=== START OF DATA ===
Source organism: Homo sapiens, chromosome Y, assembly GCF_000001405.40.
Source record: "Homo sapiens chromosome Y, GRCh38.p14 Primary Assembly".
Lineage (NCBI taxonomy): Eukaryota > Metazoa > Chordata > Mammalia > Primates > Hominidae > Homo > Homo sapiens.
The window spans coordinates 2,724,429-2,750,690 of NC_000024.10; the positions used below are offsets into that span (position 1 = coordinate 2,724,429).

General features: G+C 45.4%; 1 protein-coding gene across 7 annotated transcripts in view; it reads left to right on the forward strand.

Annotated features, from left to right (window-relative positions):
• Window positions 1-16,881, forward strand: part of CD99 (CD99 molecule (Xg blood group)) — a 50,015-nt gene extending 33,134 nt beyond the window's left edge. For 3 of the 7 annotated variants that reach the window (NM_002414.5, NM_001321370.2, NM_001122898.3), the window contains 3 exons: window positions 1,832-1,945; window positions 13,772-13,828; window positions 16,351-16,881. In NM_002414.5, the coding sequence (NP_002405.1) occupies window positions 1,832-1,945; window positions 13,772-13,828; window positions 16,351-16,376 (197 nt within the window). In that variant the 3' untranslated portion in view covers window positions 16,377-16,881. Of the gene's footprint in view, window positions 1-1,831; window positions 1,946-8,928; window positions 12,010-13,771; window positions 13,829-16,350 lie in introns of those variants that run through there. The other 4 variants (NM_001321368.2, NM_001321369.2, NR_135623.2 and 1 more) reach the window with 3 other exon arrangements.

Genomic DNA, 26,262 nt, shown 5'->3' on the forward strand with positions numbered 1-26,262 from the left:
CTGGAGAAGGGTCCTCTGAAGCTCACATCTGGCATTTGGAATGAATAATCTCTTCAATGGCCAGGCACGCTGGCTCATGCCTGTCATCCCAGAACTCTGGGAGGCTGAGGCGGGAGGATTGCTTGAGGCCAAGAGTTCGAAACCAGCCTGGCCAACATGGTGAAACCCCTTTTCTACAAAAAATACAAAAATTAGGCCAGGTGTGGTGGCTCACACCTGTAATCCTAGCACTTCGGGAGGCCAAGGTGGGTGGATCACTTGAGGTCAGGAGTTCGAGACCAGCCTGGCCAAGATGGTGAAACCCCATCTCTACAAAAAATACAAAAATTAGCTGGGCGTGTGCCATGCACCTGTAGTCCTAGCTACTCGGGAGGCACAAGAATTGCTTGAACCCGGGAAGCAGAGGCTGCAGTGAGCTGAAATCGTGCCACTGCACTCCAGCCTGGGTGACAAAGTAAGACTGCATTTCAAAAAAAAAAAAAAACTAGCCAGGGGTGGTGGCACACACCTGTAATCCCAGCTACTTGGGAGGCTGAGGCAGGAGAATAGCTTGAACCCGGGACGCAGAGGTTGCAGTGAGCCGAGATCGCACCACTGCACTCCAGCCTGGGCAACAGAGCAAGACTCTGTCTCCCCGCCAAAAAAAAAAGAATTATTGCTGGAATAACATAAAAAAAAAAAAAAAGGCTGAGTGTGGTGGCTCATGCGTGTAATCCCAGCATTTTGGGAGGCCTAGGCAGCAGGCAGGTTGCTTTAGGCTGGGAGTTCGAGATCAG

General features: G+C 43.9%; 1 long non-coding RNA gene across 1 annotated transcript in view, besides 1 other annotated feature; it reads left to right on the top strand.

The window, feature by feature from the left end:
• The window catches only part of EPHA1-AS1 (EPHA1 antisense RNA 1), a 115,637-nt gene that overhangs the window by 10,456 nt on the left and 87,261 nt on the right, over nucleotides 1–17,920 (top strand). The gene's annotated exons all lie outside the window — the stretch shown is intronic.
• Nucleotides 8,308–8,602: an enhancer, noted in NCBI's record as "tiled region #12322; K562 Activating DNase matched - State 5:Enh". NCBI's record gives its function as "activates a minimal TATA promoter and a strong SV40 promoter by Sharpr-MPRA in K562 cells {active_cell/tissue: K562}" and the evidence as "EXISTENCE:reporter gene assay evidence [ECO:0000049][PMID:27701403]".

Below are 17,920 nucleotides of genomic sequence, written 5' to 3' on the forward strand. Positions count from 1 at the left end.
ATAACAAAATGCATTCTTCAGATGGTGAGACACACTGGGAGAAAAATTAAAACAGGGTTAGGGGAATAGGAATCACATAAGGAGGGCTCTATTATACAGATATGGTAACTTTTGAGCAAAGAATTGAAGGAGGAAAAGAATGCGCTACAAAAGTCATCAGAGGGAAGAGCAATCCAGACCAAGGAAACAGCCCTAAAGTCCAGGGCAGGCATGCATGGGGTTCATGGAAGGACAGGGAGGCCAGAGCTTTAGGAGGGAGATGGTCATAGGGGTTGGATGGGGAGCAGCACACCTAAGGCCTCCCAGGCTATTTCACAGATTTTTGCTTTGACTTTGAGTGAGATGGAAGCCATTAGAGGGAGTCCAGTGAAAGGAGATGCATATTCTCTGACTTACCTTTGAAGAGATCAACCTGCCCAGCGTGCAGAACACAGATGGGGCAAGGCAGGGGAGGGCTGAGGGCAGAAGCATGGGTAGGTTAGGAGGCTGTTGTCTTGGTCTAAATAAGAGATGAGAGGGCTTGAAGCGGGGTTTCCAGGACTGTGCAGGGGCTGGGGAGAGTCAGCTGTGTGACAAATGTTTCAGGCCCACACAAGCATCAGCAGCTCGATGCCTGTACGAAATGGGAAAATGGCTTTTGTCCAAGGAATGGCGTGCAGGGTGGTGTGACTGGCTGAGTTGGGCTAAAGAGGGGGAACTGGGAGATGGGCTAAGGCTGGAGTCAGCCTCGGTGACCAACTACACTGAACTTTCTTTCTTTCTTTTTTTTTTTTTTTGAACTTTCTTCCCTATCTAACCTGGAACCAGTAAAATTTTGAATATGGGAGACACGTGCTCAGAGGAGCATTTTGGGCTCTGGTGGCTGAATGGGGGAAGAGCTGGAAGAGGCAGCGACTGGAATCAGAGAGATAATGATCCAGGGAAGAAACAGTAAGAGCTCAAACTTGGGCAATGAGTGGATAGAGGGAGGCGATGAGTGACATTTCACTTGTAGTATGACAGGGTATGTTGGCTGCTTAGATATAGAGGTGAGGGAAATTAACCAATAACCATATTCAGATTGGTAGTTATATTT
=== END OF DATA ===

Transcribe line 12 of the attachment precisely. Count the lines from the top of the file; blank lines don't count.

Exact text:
• The window catches only part of EPHA1-AS1 (EPHA1 antisense RNA 1), a 115,637-nt gene that overhangs the window by 10,456 nt on the left and 87,261 nt on the right, over nucleotides 1–17,920 (top strand). The gene's annotated exons all lie outside the window — the stretch shown is intronic.